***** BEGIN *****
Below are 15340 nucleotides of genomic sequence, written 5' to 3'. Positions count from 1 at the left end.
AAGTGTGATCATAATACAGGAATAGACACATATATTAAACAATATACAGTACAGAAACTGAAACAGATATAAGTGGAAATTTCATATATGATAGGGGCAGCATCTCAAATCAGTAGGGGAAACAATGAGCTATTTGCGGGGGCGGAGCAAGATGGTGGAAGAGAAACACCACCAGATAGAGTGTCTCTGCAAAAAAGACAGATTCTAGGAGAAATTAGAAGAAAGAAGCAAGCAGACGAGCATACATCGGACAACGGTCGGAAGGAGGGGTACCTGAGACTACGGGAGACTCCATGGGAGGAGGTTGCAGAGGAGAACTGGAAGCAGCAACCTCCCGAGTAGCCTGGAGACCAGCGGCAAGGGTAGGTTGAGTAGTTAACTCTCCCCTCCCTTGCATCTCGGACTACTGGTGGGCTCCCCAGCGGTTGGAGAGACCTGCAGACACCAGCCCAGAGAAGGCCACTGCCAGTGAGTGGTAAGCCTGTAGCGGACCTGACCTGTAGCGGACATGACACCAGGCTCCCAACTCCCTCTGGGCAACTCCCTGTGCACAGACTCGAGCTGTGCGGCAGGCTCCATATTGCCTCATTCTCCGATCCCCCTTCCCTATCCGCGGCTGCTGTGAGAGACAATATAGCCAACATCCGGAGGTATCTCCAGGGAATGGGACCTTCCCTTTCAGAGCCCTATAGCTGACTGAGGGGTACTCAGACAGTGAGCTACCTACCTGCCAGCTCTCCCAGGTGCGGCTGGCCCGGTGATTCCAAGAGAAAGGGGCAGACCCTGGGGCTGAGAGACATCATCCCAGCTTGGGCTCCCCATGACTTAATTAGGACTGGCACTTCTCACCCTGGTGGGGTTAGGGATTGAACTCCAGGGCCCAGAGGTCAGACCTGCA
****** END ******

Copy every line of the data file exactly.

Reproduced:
Below are 15340 nucleotides of genomic sequence, written 5' to 3'. Positions count from 1 at the left end.
AAGTGTGATCATAATACAGGAATAGACACATATATTAAACAATATACAGTACAGAAACTGAAACAGATATAAGTGGAAATTTCATATATGATAGGGGCAGCATCTCAAATCAGTAGGGGAAACAATGAGCTATTTGCGGGGGCGGAGCAAGATGGTGGAAGAGAAACACCACCAGATAGAGTGTCTCTGCAAAAAAGACAGATTCTAGGAGAAATTAGAAGAAAGAAGCAAGCAGACGAGCATACATCGGACAACGGTCGGAAGGAGGGGTACCTGAGACTACGGGAGACTCCATGGGAGGAGGTTGCAGAGGAGAACTGGAAGCAGCAACCTCCCGAGTAGCCTGGAGACCAGCGGCAAGGGTAGGTTGAGTAGTTAACTCTCCCCTCCCTTGCATCTCGGACTACTGGTGGGCTCCCCAGCGGTTGGAGAGACCTGCAGACACCAGCCCAGAGAAGGCCACTGCCAGTGAGTGGTAAGCCTGTAGCGGACCTGACCTGTAGCGGACATGACACCAGGCTCCCAACTCCCTCTGGGCAACTCCCTGTGCACAGACTCGAGCTGTGCGGCAGGCTCCATATTGCCTCATTCTCCGATCCCCCTTCCCTATCCGCGGCTGCTGTGAGAGACAATATAGCCAACATCCGGAGGTATCTCCAGGGAATGGGACCTTCCCTTTCAGAGCCCTATAGCTGACTGAGGGGTACTCAGACAGTGAGCTACCTACCTGCCAGCTCTCCCAGGTGCGGCTGGCCCGGTGATTCCAAGAGAAAGGGGCAGACCCTGGGGCTGAGAGACATCATCCCAGCTTGGGCTCCCCATGACTTAATTAGGACTGGCACTTCTCACCCTGGTGGGGTTAGGGATTGAACTCCAGGGCCCAGAGGTCAGACCTGCA